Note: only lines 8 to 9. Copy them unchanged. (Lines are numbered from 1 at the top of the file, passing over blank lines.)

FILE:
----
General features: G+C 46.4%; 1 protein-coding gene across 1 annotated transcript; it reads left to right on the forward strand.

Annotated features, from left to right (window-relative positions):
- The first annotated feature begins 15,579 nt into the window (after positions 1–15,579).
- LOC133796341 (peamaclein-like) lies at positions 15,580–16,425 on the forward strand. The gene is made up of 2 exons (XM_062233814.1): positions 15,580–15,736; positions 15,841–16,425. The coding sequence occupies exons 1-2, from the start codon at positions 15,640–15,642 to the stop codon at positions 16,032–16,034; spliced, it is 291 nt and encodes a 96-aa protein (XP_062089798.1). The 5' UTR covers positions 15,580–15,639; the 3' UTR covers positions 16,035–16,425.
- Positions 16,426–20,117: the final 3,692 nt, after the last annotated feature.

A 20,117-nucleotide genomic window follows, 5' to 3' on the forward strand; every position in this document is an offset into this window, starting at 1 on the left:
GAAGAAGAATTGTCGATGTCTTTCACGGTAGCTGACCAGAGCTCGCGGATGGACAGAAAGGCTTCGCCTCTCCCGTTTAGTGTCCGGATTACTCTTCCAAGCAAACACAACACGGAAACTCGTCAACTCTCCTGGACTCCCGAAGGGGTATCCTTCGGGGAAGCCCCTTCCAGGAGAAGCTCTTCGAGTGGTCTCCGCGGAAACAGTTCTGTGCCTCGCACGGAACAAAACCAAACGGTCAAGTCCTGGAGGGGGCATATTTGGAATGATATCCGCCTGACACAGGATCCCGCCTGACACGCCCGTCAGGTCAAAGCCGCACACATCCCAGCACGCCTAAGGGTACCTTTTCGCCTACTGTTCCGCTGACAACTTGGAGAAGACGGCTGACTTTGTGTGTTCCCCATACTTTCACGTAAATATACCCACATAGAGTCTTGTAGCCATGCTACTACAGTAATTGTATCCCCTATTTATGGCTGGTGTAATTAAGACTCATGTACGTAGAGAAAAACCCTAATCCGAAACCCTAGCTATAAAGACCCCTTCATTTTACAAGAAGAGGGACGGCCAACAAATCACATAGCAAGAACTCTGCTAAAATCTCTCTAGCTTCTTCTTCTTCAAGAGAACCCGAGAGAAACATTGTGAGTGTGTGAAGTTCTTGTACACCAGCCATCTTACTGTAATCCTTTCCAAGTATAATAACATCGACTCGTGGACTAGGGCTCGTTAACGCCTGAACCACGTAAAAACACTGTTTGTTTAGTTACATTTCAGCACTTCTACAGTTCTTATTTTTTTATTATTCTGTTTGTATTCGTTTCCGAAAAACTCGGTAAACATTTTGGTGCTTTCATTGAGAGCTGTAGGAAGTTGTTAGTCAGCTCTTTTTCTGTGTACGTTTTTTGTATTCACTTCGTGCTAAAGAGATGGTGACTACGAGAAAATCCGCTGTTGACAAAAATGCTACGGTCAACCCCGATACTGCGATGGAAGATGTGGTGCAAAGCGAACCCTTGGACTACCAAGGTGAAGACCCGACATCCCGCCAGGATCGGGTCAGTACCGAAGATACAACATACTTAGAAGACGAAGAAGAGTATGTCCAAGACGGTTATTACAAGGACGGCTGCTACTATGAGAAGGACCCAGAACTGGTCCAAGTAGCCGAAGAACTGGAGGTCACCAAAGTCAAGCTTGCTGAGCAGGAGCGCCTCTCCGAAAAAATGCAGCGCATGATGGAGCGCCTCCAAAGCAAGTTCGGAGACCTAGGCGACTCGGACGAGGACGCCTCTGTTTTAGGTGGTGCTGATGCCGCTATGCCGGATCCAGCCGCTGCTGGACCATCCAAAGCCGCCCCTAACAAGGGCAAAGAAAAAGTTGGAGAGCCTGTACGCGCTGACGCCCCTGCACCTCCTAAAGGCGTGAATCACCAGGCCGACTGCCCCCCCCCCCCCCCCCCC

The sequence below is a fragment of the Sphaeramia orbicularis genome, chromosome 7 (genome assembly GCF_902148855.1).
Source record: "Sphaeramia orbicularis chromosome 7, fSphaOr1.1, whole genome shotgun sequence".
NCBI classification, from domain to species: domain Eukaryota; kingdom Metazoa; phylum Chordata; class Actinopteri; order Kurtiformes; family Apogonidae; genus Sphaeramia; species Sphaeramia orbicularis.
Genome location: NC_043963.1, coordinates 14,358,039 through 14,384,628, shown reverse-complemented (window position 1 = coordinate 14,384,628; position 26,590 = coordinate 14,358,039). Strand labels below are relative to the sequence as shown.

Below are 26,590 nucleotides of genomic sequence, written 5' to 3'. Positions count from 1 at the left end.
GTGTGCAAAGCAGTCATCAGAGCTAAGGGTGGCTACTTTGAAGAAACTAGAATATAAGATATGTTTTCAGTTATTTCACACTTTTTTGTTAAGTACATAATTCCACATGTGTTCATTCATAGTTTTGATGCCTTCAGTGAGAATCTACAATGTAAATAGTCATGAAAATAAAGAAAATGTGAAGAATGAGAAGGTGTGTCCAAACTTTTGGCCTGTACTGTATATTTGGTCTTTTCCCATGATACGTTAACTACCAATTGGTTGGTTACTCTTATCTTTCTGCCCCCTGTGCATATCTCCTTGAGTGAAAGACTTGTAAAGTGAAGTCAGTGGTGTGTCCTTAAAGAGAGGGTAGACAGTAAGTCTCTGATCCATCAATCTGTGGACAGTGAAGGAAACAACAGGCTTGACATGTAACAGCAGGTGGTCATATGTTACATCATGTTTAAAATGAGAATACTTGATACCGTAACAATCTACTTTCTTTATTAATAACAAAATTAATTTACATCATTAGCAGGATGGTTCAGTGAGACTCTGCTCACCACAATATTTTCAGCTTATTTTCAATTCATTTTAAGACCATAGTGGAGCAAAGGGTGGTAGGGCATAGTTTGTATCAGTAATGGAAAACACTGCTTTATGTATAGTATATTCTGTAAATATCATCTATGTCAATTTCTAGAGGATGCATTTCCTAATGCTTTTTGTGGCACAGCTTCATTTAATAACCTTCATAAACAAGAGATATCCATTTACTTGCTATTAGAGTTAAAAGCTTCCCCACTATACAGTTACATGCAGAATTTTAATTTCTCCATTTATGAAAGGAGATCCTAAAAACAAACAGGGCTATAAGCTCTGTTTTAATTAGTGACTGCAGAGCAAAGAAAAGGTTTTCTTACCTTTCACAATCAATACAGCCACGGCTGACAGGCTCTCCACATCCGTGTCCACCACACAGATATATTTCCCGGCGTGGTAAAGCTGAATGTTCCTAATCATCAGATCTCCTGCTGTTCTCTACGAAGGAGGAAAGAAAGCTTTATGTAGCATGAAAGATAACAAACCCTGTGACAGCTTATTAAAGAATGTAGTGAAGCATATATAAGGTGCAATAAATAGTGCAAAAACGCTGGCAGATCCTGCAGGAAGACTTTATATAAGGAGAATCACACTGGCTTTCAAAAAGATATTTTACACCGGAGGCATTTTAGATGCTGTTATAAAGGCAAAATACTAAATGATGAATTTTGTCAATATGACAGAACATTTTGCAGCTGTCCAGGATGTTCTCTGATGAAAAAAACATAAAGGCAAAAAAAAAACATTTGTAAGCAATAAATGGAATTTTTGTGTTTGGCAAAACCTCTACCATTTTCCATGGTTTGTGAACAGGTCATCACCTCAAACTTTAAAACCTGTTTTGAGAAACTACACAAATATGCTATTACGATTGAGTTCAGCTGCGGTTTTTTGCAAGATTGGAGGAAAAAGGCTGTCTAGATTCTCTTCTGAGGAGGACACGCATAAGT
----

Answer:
The sequence below is a fragment of the Sphaeramia orbicularis genome, chromosome 7 (genome assembly GCF_902148855.1).
Source record: "Sphaeramia orbicularis chromosome 7, fSphaOr1.1, whole genome shotgun sequence".